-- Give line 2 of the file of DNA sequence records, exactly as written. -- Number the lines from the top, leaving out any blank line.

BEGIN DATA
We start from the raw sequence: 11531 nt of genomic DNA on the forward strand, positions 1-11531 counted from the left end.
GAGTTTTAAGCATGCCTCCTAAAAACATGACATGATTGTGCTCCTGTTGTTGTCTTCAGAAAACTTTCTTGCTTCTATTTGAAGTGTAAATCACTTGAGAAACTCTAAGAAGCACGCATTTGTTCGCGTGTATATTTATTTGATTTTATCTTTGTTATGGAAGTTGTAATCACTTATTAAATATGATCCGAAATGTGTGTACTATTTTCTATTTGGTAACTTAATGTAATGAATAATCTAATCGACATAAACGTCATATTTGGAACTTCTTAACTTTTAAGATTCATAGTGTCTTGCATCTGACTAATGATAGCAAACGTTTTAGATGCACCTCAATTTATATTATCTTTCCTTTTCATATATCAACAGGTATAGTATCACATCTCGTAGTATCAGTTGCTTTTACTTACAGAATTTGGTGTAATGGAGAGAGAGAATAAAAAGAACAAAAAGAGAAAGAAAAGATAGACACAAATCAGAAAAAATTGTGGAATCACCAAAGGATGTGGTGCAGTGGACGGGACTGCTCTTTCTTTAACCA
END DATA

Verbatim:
GAGTTTTAAGCATGCCTCCTAAAAACATGACATGATTGTGCTCCTGTTGTTGTCTTCAGAAAACTTTCTTGCTTCTATTTGAAGTGTAAATCACTTGAGAAACTCTAAGAAGCACGCATTTGTTCGCGTGTATATTTATTTGATTTTATCTTTGTTATGGAAGTTGTAATCACTTATTAAATATGATCCGAAATGTGTGTACTATTTTCTATTTGGTAACTTAATGTAATGAATAATCTAATCGACATAAACGTCATATTTGGAACTTCTTAACTTTTAAGATTCATAGTGTCTTGCATCTGACTAATGATAGCAAACGTTTTAGATGCACCTCAATTTATATTATCTTTCCTTTTCATATATCAACAGGTATAGTATCACATCTCGTAGTATCAGTTGCTTTTACTTACAGAATTTGGTGTAATGGAGAGAGAGAATAAAAAGAACAAAAAGAGAAAGAAAAGATAGACACAAATCAGAAAAAATTGTGGAATCACCAAAGGATGTGGTGCAGTGGACGGGACTGCTCTTTCTTTAACCA